Much like the United States CAFE [Corporate Average Fuel Economy] regulations seek to gradually reduce vehicle emissions, the European Union’s Euro-6 standards limit emissions in new vehicles produced and sold in the EU.
The current Euro-6 regulations don’t take effect until 2015, and stronger Euro-7 regulations don’t take effect until 2020, but automakers are already bucking the system, especially automakers in Germany. Much like Detroit is the center of automobile manufacturing in the US, Germany is the center of automobile manufacturing in the EU so, any changes to emissions regulations, such as the upcoming Euro-6 regulations, will affect German automakers, and Germany itself, more than other countries.
There are other automakers in the EU, of course. Renault, the tenth biggest automaker in the world, is based in France and produced 2,302,769 vehicles last year, just shy of 27% of the number made by Volkswagen. The research and development money required for EU automakers to meet the new standards will have a bigger impact on Germany. That being said, German automakers have used their substantial weight to lobby their own legislators to ease up on the emissions regulations. [Sound familiar?] Germany, in turn, has pushed hard against the European Union, and it seems to have worked.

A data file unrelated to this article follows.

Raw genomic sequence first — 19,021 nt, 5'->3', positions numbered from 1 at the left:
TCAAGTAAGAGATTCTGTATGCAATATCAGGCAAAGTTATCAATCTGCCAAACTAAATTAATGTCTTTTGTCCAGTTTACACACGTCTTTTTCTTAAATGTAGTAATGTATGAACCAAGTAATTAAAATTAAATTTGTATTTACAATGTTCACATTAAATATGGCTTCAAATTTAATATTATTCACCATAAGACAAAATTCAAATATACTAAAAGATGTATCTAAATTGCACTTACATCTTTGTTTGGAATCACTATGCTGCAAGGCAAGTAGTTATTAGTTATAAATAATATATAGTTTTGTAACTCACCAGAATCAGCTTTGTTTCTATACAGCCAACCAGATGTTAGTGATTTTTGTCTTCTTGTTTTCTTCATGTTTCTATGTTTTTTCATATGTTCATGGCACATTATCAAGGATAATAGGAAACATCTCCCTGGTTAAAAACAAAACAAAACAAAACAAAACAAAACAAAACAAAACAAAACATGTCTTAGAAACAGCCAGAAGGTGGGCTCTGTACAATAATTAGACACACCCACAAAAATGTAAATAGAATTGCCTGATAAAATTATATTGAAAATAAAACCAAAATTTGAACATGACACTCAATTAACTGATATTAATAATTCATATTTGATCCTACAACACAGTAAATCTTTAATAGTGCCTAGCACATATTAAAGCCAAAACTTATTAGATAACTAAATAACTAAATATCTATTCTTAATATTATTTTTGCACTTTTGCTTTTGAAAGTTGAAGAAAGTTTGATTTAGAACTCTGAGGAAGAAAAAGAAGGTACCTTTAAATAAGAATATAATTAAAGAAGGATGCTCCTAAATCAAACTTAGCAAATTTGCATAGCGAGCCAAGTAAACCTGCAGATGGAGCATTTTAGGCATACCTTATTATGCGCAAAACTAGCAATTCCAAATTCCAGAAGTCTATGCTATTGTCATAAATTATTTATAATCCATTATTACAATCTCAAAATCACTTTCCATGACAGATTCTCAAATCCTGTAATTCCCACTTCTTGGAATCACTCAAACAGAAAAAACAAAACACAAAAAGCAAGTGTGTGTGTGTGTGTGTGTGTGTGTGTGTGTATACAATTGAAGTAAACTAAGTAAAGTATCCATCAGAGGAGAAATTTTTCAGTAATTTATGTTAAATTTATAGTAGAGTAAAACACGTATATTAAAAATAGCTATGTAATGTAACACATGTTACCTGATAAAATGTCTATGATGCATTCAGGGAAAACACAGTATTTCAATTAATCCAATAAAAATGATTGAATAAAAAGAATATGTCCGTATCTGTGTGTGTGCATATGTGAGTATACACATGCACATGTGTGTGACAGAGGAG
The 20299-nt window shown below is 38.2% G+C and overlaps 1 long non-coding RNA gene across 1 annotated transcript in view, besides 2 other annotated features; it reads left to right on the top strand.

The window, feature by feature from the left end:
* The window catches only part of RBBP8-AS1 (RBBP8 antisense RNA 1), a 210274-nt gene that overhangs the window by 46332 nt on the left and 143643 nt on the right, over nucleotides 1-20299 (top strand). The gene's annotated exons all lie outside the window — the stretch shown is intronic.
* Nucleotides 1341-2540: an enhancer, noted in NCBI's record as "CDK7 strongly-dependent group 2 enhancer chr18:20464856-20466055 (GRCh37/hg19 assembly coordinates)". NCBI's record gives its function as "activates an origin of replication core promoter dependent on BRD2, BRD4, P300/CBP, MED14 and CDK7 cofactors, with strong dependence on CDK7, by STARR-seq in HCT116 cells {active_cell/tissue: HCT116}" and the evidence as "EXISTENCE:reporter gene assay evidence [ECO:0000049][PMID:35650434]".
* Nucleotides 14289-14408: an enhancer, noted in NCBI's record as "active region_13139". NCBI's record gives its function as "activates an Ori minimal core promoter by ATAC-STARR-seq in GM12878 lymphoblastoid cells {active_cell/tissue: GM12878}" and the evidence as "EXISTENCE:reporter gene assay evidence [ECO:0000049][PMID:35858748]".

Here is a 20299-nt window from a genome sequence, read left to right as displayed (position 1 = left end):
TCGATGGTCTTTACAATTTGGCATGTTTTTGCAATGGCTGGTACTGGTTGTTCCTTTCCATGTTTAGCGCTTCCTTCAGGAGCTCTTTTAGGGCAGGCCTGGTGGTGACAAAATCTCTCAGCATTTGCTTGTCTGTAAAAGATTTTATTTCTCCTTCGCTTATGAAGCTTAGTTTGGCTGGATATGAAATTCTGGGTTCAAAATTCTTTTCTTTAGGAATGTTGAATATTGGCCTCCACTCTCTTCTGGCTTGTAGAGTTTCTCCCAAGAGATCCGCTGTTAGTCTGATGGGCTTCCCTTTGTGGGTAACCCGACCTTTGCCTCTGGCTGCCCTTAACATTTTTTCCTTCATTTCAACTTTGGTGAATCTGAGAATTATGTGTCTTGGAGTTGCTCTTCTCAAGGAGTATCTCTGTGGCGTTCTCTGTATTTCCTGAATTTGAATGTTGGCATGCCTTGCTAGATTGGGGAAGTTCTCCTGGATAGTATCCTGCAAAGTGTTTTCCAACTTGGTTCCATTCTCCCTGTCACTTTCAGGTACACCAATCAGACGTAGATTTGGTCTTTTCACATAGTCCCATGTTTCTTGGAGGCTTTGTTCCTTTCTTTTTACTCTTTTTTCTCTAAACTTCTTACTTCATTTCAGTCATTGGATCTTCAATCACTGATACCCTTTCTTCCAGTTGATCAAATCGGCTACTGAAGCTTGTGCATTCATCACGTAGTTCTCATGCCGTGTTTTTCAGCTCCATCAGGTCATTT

Now, the agreement to phase in Euro-7 regulations for 2020 was only just reached in June. While most automakers are already, or at least close to, meeting the 130g/km carbon dioxide Euro-6 limit in 2015, they aren’t looking forward to meeting the Euro-6I regulation limiting carbon dioxide emissions to 95g/km. European Union Chancellor Angela Merkel’s proposal would effectively push back the 2020 limits for an additional four years.
On the other hand, British consultant group Cambridge Econometrics estimates the EU could save some €70 billion [$95 billion US] annually on petroleum imports, as well as the associated emissions reduction, if the fleet managed to implement the 95g/km standard right now.
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